But for this film, I was thinking of making a different film, a Venezuelan trilogy where one story is on the coast, on in the Andes and one on the plains. I wanted to work with different Venezuelan writers. But I didn’t want to have a typical coast with palms, and one day I was looking at magazine and saw a photograph and said where is that? Nobody knew this place called Araya. I thought it might be the right place and decided to go there to see it.

It was on the coast, in front of Trinidad and you have to take boat and jeep…and I was astonished by the solitude of place and dignity of people. I started to do research there, and it began to take over…

MERIN: So the film became not three parts, but one. You went to investigate and you were hooked.

BENACERRAF: Yes. That’s what happened. But I want to ask you, did you meet Alain Renais?

MERIN: Yes…but why do you ask?

Because it’s interesting that we shared the prize and you mention synchronicity. You know, Araya is al fresco, and Hirsoshima Mon Amour takes place indoors…do you find it amazing that we shared the award at Cannes?

MERIN: Well, the films seem to be in contrast — from the outside. But, actually, I think they’re similar in the intimate way in which they’re shot….

BENACERRAF: You are right. And we had a lot of parallel things going on. We even had the same musician, Guy Bernard. But there’s something more — about my first film. When they wanted to make film about Reverón, they called Alain Renais to do it, but he couldn’t because he was working on another project. And so they chose me to make that film.

I was between my first and second year of cinema studies and they called — I said, “Yes, I know that painter.” He was fascinating to me because he was hallucinogenic. A bit like Gaugin, but he didn’t leave his country, he went deep into it and built a house in a remote place on the coast, and lived there by himself.

I accepted the offer to make the film, and went to his place. We made friends, as I did with the people on Araya, so he was not concerned with the camera. But everything we shot during the day seemed to become diabolic at night — he had giant dolls that hang from the ceiling. At that time, back in ‘50 or ‘51, people thought he was crasy. Three years ago, MOMA made a retrospective of his work. I was looking at the difference between madness and talent, and it was fascinating.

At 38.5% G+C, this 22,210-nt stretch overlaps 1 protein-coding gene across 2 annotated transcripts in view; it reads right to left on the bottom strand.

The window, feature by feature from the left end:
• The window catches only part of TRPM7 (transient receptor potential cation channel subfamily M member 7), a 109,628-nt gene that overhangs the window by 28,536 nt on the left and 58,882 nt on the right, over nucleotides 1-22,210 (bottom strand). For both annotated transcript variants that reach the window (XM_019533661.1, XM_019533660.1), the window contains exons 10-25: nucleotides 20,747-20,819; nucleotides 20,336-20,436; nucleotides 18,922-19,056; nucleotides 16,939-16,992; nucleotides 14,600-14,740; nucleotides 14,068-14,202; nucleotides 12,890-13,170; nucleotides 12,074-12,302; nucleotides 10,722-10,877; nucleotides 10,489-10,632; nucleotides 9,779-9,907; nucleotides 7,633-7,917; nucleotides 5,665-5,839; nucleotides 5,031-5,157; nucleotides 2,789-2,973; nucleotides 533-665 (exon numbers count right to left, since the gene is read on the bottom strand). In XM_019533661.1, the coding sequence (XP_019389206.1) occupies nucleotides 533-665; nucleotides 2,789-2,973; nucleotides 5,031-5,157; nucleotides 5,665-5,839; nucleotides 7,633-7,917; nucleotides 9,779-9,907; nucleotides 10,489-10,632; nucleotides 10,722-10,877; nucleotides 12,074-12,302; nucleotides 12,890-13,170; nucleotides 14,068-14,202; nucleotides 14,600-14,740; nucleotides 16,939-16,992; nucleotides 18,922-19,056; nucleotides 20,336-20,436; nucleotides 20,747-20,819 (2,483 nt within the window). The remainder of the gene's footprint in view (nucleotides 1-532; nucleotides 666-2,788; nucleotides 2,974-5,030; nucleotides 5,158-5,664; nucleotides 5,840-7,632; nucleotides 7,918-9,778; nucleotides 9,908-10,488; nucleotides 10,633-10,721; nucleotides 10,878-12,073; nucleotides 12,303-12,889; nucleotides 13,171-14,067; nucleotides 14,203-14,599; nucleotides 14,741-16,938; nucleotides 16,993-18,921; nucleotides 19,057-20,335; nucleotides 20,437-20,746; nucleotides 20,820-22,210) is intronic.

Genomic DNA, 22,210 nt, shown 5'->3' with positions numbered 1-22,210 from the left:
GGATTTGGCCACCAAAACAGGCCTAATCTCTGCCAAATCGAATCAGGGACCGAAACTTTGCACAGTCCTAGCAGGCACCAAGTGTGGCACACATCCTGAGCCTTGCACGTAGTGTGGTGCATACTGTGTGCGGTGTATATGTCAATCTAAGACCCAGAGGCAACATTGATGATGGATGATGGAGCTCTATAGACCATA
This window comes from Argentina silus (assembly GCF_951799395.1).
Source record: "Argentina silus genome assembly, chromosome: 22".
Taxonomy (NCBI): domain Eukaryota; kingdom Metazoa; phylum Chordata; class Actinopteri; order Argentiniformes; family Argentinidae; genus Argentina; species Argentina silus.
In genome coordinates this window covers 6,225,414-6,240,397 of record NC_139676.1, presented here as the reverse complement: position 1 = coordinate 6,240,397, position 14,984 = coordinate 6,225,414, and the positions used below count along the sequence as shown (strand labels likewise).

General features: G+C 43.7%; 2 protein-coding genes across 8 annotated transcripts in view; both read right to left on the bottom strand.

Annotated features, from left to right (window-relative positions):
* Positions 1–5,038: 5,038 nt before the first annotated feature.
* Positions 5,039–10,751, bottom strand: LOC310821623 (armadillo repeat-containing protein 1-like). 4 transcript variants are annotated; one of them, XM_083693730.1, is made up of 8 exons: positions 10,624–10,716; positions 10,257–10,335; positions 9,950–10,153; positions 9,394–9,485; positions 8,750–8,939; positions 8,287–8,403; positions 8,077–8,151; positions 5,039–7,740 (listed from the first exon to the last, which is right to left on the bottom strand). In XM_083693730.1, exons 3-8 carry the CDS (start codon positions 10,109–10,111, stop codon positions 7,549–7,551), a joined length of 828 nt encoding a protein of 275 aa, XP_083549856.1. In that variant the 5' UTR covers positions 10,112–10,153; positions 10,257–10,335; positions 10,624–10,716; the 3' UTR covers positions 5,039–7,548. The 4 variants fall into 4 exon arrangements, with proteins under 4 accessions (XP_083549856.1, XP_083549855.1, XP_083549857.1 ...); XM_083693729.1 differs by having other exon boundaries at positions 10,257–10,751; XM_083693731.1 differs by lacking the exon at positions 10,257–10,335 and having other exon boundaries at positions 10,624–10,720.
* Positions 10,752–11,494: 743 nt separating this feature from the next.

MERIN: You mentioned working with Guy Bernard. What is the importance of music and natural sound for you? Which do you prefer?

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BENACERRAF: Sound is very important to me. And I use everthing — music and natural sound. I mix it. Guy Bernard agreed with me and mixed everything.

Sound must not illustrate the scene. No. I must underscore the image, giving it a poetic quality and depth.

Let me tell you a story — well, two stories — one has to do with Alain Renais.

We were editing [I[Araya in a studio outside of Paris, there was a famous sound engineer who came to work with me after working with another director who was editing a film on the ground floor. I was in the basement. I showed him this image — it was the first moments of earth — and I told him I wanted the sound of earth that cracks open with heat.

When I said that’s what I wanted, he went crazy. “I can‘t do that,” he said. “You‘re crazy. You’re all crazy. Why can‘t you ask me for something normal like music or a door slamming. That man upstairs is crazy, too. He rubbed his hands together and said he that’s what he wants — the sound of skin rubbing on skin….

MERIN: Don’t tell me…it was Alain Renais upstairs, editing Hiroshima Mon Amour.?

BENACERRAF: Yes! And I came to Alain Renais’ defense even if I didn’t know him — because I said that even if someone in the audience doesn’t recognize that sound of skin rubbing on skin, it does have a sound, and you should put it in the track. “No, no, no, no, no,“ he said, “You’re too intellectual.“

But, after Cannes, we won the critics’ prize for cinematography and for sound. Remember the scene in the graveyard? I got the impression that the audience didn‘t feel what was happening there. So, I put eight or ten tracks of the sea to underline that it was a seaside cemetery, so you feel something but are not consciously of it.

MERIN: That’s amazing. Why did you stop making films? After just three?

BENACERRAF: It’s a very complicated story. First, it was because of health, because I paid for my effort. It was three hard years. Then, I had good friends in Venezuela who wanted me to help make a Ministry of Culture. They knew they could count on me. So, congress voted for a Ministry of Culture, and then asked me to become one of its directors. I agreed to do it for one year…but when you start doing something like that, suddenly your realize years have passed. And, that’s why I’ve only made three films.

NOTE: My exclusive interview with Margot Benacerraf first appeared in in 2009.